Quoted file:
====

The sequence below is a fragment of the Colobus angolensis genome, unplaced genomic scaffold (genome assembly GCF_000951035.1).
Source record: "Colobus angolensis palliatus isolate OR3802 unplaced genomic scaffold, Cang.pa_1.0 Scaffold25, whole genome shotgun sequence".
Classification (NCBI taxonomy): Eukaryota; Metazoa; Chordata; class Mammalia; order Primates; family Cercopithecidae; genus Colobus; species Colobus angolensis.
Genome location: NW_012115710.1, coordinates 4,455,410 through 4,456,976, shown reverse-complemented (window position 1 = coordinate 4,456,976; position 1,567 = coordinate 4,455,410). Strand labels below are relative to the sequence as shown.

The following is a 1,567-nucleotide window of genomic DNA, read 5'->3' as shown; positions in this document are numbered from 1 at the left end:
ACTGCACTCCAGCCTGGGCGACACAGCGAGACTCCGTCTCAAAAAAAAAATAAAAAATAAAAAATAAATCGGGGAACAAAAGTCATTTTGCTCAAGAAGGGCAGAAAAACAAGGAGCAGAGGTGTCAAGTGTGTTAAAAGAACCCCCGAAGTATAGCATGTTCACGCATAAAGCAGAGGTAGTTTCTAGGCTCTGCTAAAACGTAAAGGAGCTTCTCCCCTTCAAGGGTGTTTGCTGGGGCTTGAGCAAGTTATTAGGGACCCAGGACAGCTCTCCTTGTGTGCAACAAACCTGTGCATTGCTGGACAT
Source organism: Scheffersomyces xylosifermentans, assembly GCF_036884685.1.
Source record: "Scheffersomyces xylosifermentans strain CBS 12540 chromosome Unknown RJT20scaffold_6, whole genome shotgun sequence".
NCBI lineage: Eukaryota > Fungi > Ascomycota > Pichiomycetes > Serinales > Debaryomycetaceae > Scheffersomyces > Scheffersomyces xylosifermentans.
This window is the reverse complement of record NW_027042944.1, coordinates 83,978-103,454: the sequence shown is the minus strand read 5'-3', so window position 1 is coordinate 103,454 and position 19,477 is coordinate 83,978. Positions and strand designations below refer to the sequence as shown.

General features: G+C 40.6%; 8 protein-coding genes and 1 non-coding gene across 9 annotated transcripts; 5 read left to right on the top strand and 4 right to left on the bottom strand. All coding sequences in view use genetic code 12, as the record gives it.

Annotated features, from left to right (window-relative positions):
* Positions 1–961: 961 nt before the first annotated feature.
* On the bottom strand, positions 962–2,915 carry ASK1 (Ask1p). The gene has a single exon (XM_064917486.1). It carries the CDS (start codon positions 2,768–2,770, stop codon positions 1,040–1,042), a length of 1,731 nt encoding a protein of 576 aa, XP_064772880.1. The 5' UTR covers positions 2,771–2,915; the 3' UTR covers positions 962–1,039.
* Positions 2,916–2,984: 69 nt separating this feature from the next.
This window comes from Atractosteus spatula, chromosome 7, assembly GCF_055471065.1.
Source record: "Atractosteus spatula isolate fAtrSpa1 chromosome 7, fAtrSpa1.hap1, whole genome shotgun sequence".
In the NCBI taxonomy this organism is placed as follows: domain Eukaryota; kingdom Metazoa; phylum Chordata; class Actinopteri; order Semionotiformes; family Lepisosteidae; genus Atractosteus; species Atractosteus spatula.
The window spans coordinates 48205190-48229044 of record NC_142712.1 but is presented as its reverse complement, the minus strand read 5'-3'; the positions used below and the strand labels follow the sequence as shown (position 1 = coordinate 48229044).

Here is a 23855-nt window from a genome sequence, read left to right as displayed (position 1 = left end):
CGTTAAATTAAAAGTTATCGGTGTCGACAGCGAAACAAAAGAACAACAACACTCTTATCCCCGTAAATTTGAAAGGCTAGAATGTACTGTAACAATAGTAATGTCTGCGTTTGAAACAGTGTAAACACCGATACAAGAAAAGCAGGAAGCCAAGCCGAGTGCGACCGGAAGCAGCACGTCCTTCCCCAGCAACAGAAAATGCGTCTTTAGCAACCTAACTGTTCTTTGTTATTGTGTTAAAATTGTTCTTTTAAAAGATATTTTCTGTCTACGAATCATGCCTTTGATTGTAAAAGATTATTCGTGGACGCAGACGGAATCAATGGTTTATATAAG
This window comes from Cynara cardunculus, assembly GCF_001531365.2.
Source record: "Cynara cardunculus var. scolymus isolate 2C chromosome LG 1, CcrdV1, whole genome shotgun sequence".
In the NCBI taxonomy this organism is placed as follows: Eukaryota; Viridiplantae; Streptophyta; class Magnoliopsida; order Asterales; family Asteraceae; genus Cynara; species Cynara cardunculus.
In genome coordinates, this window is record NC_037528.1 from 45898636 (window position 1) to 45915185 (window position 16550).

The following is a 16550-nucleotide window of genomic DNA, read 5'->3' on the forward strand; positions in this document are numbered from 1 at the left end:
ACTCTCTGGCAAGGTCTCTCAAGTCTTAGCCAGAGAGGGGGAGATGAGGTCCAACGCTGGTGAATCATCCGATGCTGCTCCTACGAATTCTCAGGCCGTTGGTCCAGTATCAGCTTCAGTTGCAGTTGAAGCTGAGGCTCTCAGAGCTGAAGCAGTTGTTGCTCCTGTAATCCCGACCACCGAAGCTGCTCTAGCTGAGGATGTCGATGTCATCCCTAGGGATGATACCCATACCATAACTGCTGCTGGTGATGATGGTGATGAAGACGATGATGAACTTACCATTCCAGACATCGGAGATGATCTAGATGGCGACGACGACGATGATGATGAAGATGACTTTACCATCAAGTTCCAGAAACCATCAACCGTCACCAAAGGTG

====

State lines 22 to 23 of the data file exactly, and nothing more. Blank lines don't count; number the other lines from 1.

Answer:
This window comes from Cynara cardunculus, assembly GCF_001531365.2.
Source record: "Cynara cardunculus var. scolymus isolate 2C chromosome LG 1, CcrdV1, whole genome shotgun sequence".